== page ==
Choosing a Tent

We originally anticipated starting our journey with our existing tent, a Mountain Equipment Co-op (MEC) Tarn 3. The Tarn has been a fantastic tent for over 10 years, we have used it for backpacking and kayaking trips but when it comes down to living out of for the next few years, well let’s just say we weren’t keen on the idea. With only one door and therefor one vestibule and limited space we felt we’d be better off looking for a new one. With help from  MEC’s Expedition Support program, we were able to make that happen!


Since our tent will be our primary residence over the next few years, we feel it’s an essential decision that requires a lot of consideration. The following is a list of attributes we wanted our new home to have:

– 3-person tent;

– 2 doors;

– large vestibules – for storing gear;

– waterproof;

– good ventilation;

– free standing;

– neutral colored fly (for stealth camping);

– light;  and

– easy to set-up.


Looking at several tent designs we narrowed it down to two models that fit the above criteria:


  1. MEC Apollo, and
  2. MSR Mutha Hubba.


Both of these tents also allow to set-up the fly and footprint alone, without the actual tent for a quick shelter. In addition, both of these tents were actually pretty comparable in set-up time, about 7 minutes (fresh out of the bag). With practice I am sure future set-up will be sub-five minutes! MEC carries both tents and upon receipt of funding and said for us to choose any gear we’d like so we didn’t feel obligated to look solely at MEC brand tents.


Here’s what we thought of these two tents …



Side Note: this is out first attempt at making a video.. bear with us!


  MEC Apollo MSR Mutha Hubba


  • neutral fly (grey)
  • quick set-up
  • thick floor (10,000mm)
  • 2 vents
  • vestibules on the sides
  • windows
  • large interior space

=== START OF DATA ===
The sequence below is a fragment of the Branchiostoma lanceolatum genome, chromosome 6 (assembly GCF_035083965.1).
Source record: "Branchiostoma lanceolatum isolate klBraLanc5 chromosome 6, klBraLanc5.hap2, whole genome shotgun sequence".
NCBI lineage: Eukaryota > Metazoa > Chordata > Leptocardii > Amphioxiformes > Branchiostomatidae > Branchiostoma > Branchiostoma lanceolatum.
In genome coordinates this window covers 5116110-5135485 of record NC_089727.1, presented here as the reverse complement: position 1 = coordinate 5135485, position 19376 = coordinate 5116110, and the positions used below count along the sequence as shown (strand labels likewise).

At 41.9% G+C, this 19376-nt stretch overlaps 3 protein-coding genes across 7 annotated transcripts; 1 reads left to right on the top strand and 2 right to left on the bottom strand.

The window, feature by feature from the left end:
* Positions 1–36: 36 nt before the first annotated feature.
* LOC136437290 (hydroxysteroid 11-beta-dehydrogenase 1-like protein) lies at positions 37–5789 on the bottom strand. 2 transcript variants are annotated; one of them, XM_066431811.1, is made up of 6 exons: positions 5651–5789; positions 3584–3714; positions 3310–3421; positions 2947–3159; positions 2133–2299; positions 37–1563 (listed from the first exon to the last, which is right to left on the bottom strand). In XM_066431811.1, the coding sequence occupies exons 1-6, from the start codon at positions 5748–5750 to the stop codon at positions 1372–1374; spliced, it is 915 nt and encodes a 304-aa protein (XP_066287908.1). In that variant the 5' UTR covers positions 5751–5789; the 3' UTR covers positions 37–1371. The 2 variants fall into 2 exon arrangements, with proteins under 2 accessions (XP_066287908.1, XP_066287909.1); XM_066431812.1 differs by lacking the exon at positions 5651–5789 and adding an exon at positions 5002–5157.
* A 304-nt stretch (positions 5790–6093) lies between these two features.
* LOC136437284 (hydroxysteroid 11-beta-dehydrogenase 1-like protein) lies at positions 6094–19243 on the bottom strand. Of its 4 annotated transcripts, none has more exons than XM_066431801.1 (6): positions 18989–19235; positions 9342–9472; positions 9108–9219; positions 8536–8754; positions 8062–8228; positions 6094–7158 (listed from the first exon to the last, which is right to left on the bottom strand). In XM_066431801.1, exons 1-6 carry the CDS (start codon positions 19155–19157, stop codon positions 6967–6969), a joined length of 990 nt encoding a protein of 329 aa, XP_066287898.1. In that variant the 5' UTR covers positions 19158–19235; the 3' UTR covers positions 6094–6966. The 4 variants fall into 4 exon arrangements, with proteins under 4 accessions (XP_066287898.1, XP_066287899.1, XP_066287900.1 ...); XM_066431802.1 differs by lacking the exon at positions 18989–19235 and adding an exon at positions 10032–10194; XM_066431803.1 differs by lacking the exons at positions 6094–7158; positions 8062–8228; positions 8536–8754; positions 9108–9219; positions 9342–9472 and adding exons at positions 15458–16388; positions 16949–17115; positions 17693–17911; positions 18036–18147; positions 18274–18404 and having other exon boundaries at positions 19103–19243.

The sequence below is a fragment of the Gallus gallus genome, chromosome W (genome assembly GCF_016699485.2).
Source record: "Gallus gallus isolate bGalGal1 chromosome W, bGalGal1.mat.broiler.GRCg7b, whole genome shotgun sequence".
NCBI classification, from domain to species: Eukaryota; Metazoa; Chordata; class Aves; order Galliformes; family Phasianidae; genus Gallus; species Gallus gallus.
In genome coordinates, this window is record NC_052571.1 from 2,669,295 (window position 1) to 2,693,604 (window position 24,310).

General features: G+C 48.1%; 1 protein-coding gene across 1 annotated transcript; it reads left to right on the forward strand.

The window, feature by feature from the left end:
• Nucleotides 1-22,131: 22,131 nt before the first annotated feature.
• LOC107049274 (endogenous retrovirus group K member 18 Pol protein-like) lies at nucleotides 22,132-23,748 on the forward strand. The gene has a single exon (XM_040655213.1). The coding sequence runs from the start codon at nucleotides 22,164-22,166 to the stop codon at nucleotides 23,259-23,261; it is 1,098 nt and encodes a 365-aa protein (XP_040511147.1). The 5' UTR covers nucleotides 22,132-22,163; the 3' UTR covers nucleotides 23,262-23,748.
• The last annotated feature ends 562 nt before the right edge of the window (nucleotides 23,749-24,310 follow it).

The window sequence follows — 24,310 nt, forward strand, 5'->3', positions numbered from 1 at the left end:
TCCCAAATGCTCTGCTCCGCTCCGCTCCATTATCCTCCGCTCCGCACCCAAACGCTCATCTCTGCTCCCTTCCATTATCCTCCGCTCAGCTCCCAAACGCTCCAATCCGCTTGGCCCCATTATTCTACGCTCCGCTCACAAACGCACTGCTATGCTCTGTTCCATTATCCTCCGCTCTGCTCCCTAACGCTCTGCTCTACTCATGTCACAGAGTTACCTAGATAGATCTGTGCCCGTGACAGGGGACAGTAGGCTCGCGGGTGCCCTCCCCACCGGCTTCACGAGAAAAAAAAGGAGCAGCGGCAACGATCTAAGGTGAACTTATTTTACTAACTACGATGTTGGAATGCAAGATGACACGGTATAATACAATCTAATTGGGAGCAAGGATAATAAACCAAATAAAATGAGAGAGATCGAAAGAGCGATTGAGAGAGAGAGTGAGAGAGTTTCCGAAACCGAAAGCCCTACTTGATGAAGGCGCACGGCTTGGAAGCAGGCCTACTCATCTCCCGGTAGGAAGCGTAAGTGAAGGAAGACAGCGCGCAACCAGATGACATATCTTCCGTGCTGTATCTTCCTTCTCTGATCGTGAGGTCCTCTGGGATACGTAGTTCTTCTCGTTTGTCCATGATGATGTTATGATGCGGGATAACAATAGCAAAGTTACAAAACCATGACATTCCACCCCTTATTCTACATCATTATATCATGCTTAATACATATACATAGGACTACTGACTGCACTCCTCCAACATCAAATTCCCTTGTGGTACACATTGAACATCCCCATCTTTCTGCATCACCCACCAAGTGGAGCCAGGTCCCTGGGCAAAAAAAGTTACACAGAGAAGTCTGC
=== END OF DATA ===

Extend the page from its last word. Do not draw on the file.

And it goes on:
• can pull fly away from tent
  • includes patch kit material
  • less expensive
  • neutral fly (green)
  • quick set-up
  • more waterproof footprint
  • allows for gear loft
  • lighter footprint


  • doesn’t allow for gear loft
  • stakes seem flimsy
  • heavier footprint
  • less waterproof footprint (2000mm)
  • thin floor (3000mm)
  • no vents
  • no windows
  • vestibules at head and feet
  • smaller interior space
  • no way to pull fly away from tent
  • no patch kit materials


Overall we felt that the pros for the MEC Apollo outweighed the pros of the MSR Mutha Hubba. We felt the major positives for the MEC Apollo tent included the vents, better floor (i.e. higher waterproofness rating), larger interior space, windows and the vestibules being located on the side. We weren’t crazy about the fact that there isn’t a place to secure a gear loft,  small internal pockets, and what seem to be flimsy stakes, but we felt that all these factors were livable and/or substitutable issues. In addition, the actual storage bag for the MEC Apollo is more durable than that of the MSR Mutha Hubba as it’s made from the same material as the floor.


MEC Apollo and MSR Mutha Hubba

Two Tents Set-up: MEC Apollo (left) MSR Mutha Hubba (right)


packed tents

Packed tents: MSR Mutha Hubba (left) MEC Apollo (right)


Below is a more detailed spec. comparison between the two:



MEC Apollo

MSR Mutha Hubba





3kg (7 lbs.)

3.14kg (7 lbs.)

Number of Vestibule(s)/Door(s)



Vestibule Location



# of Vents



Free Standing



Allow for Gear Loft



Footprint Price



Footprint Weight

510 g

300 g

Footprint Waterproofness



Canopy Fabric

40-denier nylon ripstop

40-denier nylon ripstop

Floor Fabric

70-denier HT-Seal + nylon

40-denier nylon ripstop

Floor Waterproofness



Floor Area

4.5sq. m

3.7sq. m

Interior Peak Height



Fly Fabric

30-denier nylon ripstop

40-denier nylon ripstop

Fly Waterproofness



Floor Width



Floor Length






Pole Type

DAC Featherlite NSL 7001 T6 aluminum

DAC Featherlite NSL 7001 T6 aluminum

Repair material

Patch material for all surfaces, Pole sleeve

Pole sleeve


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